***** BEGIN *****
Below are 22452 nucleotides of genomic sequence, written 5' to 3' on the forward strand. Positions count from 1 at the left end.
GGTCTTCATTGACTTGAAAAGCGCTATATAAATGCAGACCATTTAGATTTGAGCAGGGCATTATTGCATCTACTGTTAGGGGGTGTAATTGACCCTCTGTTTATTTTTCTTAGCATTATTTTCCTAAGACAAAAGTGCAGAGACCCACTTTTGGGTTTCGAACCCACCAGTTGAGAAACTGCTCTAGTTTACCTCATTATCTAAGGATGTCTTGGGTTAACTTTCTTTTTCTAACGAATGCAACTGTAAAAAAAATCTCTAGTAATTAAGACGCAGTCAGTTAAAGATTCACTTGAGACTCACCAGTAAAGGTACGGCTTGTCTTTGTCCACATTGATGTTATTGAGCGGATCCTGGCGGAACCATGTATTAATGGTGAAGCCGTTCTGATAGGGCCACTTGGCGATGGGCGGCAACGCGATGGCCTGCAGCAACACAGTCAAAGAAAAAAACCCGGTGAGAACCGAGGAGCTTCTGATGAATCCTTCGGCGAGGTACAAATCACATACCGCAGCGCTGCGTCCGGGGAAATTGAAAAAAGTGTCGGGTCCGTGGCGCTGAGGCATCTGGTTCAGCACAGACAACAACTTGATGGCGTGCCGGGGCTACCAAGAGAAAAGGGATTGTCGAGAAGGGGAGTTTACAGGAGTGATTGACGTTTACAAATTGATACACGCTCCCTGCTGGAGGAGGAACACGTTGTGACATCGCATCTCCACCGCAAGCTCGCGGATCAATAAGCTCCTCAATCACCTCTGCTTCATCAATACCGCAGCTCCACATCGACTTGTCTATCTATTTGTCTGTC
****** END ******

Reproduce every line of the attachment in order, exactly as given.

Below are 22452 nucleotides of genomic sequence, written 5' to 3' on the forward strand. Positions count from 1 at the left end.
GGTCTTCATTGACTTGAAAAGCGCTATATAAATGCAGACCATTTAGATTTGAGCAGGGCATTATTGCATCTACTGTTAGGGGGTGTAATTGACCCTCTGTTTATTTTTCTTAGCATTATTTTCCTAAGACAAAAGTGCAGAGACCCACTTTTGGGTTTCGAACCCACCAGTTGAGAAACTGCTCTAGTTTACCTCATTATCTAAGGATGTCTTGGGTTAACTTTCTTTTTCTAACGAATGCAACTGTAAAAAAAATCTCTAGTAATTAAGACGCAGTCAGTTAAAGATTCACTTGAGACTCACCAGTAAAGGTACGGCTTGTCTTTGTCCACATTGATGTTATTGAGCGGATCCTGGCGGAACCATGTATTAATGGTGAAGCCGTTCTGATAGGGCCACTTGGCGATGGGCGGCAACGCGATGGCCTGCAGCAACACAGTCAAAGAAAAAAACCCGGTGAGAACCGAGGAGCTTCTGATGAATCCTTCGGCGAGGTACAAATCACATACCGCAGCGCTGCGTCCGGGGAAATTGAAAAAAGTGTCGGGTCCGTGGCGCTGAGGCATCTGGTTCAGCACAGACAACAACTTGATGGCGTGCCGGGGCTACCAAGAGAAAAGGGATTGTCGAGAAGGGGAGTTTACAGGAGTGATTGACGTTTACAAATTGATACACGCTCCCTGCTGGAGGAGGAACACGTTGTGACATCGCATCTCCACCGCAAGCTCGCGGATCAATAAGCTCCTCAATCACCTCTGCTTCATCAATACCGCAGCTCCACATCGACTTGTCTATCTATTTGTCTGTC